Feeney ME, Lindsey DE, Vazquez DE, Porter K, Murphy CV, et al. (2019) A Risk Factor Analysis for MRSA Ventilator-Associated Pneumonia to Guide Empiric Therapy in the Surgical Intensive Care Unit. J Infect Dis Epidemiol 5:075.


© 2019 Feeney M, et al. This is an open-access article distributed under the terms of the Creative Commons Attribution License, which permits unrestricted use, distribution, and reproduction in any medium, provided the original author and source are credited.

RESEARCH ARTICLE | OPEN ACCESS DOI: 10.23937/2474-3658/1510075

A Risk Factor Analysis for MRSA Ventilator-Associated Pneumonia to Guide Empiric Therapy in the Surgical Intensive Care Unit

Megan E Feeney, PharmD, BCCCP1#, David E Lindsey. MD2#, Daniel E Vazquez, MD2#, Kyle Porter, MAS3# and Claire V Murphy, PharmD, BCPS, FCCM4#*

1Department of Pharmacy, Boston Medical Center, USA

2Division of Trauma, Critical Care, and Burn, Department of Surgery, The Ohio State University Wexner Medical Center, USA

3Center for Biostatistics, Department of Biomedical Informatics, The Ohio State University, USA

4Department of Pharmacy, The Ohio State University Wexner Medical Center, USA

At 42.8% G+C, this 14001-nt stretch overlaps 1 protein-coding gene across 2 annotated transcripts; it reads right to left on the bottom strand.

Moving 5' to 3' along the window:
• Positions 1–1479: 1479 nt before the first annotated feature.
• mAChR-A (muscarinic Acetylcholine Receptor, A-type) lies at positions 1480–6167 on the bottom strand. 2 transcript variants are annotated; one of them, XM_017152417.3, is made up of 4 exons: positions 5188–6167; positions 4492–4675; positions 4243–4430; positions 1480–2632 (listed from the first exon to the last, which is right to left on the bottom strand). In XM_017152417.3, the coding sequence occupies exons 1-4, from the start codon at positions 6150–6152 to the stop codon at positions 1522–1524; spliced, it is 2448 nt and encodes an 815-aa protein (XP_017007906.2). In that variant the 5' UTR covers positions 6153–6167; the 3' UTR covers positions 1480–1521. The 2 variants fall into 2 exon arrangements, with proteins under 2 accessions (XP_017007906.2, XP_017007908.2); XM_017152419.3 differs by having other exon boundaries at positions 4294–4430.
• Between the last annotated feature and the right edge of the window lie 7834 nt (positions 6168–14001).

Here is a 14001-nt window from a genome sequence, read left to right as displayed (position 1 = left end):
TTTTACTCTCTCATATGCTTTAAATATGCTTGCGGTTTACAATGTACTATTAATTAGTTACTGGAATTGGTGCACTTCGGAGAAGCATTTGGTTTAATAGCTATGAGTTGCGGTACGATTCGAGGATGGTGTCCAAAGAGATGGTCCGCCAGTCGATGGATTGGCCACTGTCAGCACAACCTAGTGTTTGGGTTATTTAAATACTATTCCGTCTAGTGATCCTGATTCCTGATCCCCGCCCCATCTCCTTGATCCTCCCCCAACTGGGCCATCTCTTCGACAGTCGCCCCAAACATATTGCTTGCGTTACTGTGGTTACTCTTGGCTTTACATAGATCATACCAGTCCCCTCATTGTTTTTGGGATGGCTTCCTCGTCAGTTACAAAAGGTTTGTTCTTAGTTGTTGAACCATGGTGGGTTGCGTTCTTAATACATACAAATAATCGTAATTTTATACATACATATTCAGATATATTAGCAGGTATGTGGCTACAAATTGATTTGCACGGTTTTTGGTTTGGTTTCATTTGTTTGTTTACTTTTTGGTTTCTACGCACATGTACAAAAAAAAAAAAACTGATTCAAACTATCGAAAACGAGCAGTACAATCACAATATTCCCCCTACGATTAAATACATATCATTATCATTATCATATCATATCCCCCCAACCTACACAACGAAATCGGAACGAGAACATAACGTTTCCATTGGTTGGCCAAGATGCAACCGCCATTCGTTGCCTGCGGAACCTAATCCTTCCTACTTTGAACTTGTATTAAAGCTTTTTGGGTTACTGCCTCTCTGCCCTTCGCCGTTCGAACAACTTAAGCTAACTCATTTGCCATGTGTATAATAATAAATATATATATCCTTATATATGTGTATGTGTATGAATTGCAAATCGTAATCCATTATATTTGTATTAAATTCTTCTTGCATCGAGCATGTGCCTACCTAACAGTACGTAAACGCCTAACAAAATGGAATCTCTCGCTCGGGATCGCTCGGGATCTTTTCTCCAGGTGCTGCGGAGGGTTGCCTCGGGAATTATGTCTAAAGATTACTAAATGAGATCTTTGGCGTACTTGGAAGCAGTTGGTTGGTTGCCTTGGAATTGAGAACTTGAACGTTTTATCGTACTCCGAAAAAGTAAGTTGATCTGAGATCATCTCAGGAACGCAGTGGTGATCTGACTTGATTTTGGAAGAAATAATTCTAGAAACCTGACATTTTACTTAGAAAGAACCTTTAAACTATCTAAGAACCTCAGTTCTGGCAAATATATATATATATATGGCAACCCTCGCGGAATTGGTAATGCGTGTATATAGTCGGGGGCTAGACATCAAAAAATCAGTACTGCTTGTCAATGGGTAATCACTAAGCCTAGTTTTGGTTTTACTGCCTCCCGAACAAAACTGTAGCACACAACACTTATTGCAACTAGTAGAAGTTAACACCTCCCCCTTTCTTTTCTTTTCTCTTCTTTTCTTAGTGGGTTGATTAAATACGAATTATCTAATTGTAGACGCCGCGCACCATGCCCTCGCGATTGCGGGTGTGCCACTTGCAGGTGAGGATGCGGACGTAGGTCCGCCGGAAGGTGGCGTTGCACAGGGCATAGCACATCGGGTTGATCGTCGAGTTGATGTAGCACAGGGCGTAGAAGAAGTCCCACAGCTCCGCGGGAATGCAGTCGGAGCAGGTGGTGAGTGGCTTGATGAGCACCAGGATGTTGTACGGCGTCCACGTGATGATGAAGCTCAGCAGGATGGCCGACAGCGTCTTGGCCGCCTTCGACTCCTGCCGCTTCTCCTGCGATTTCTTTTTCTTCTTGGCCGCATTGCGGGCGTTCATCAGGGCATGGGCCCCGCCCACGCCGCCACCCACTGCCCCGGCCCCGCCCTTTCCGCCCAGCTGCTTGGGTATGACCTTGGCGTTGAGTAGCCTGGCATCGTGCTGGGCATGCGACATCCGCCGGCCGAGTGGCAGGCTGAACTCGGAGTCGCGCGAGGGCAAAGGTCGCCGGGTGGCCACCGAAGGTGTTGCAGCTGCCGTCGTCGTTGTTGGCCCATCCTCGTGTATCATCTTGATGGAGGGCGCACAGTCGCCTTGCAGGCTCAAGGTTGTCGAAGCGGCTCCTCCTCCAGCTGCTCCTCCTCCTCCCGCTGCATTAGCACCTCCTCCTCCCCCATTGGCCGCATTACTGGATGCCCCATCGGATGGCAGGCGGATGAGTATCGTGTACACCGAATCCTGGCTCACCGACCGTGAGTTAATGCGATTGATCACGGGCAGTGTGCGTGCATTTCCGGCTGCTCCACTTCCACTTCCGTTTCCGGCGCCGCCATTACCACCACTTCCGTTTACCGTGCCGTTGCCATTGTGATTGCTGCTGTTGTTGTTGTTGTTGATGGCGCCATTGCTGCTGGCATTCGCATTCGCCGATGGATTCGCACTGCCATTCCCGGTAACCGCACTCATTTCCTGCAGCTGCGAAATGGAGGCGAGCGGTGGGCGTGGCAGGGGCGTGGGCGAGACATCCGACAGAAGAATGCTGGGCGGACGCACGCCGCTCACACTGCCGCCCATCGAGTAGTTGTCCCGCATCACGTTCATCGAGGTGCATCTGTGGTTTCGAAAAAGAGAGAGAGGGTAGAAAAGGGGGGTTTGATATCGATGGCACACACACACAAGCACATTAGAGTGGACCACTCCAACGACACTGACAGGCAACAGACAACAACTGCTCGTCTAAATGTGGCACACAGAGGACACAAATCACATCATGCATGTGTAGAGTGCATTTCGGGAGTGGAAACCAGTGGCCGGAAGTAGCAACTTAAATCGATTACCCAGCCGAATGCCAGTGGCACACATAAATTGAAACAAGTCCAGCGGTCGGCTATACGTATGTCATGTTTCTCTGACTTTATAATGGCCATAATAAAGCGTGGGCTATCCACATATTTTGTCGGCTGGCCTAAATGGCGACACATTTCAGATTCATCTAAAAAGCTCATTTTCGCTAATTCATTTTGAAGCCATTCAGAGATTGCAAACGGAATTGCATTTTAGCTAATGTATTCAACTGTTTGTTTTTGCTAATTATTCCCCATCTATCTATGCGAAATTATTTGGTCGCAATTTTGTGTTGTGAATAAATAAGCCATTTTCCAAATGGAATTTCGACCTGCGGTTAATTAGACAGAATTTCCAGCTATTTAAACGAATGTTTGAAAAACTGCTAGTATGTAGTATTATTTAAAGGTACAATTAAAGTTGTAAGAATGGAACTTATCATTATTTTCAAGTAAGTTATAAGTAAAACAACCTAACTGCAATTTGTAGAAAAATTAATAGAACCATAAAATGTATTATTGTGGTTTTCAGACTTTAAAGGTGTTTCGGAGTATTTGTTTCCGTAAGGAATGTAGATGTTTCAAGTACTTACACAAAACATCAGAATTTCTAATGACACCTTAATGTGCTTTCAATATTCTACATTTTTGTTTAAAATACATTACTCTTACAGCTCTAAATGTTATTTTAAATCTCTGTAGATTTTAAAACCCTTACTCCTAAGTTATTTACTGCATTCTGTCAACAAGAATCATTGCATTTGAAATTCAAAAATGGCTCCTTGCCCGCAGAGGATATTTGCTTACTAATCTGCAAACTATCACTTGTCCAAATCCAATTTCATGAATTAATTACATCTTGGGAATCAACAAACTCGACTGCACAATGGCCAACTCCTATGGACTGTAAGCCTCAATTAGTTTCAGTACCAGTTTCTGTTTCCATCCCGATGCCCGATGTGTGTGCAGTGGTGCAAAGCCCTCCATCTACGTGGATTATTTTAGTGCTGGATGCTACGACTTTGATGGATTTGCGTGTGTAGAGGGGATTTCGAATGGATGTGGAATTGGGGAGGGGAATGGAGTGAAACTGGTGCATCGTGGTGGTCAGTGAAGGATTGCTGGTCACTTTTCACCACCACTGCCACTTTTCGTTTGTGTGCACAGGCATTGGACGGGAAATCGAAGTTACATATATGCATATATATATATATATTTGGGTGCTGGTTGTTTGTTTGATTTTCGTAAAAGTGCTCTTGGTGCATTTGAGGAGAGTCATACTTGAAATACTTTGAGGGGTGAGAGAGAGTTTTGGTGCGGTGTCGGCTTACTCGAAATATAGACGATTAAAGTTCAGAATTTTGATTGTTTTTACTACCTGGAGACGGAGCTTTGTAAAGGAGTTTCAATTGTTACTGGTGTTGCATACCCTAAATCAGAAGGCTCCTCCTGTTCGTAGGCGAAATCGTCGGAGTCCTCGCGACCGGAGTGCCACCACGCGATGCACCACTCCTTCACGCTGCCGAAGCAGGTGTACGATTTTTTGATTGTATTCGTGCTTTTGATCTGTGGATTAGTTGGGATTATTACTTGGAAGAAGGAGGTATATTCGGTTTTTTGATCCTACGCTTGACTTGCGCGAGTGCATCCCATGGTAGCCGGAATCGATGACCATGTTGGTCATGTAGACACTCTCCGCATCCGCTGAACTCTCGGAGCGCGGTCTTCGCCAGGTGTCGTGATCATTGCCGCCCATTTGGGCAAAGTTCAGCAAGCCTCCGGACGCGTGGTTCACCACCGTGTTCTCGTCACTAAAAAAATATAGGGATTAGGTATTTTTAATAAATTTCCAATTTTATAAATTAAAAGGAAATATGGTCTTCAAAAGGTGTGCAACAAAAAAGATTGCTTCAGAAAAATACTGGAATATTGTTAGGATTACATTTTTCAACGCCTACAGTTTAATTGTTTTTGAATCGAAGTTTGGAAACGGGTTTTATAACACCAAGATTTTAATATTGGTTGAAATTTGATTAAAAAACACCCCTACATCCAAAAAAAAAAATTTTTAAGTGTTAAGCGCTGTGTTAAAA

#All authors have equally contributed to this original work.



Methicillin resistant Staphylococcus aureus (MRSA) ventilator-associated pneumonia (VAP) is increasing in prevalence. Treatment of VAP has moved toward ensuring patients are adequately covered for MRSA and other MDROs while balancing the need for antimicrobial stewardship and appropriateness of empiric coverage of these organisms in the setting of increasing resistance rates. The objective of this study was to identify the incidence of and risk factors for MRSA VAP in surgical intensive care unit (SICU) patients as a means to better identify patients at risk who would benefit from MRSA coverage empirically.


This was a single-center, retrospective risk factor analysis of adult SICU patients, comparing patients with MRSA VAP to those with VAP due to alternative pathogens. Primary outcomes were incidence of MRSA VAP and risk factors associated with MRSA VAP. A multivariable logistic regression model was performed to identify risk factors for MRSA VAP.


Of 140 included patients, MRSA VAP occurred in 31 (22.1%). Fewer patients in the MRSA group were in septic shock (6.5 vs. 23.9%, p = 0.04) or hemodynamically unstable (16.1 vs. 34.9%, p = 0.03) at the time of VAP diagnosis. A lower proportion of MRSA patients had antibiotic exposure prior to VAP (58.1 vs. 78.9%, p = 0.03). Female sex was associated with a 2.3-fold higher risk for MRSA VAP and history of MRSA with a 4.2-fold higher risk, while patients with prior antibiotic exposure were 60% less likely to develop MRSA VAP.


Ventilator-associated pneumonia due to MRSA was common among this SICU cohort. A history of MRSA infection and lack of prior antibiotic exposure may be useful factors to aid in selection of patients appropriate for empiric MRSA therapy. Risk factor analysis may be difficult in this population due inability to control for all patient-specific variables. Future risk factor studies investigating specific MDRO VAPs and the role of dysbiosis are needed to determine the appropriateness of empiric broad-spectrum therapy.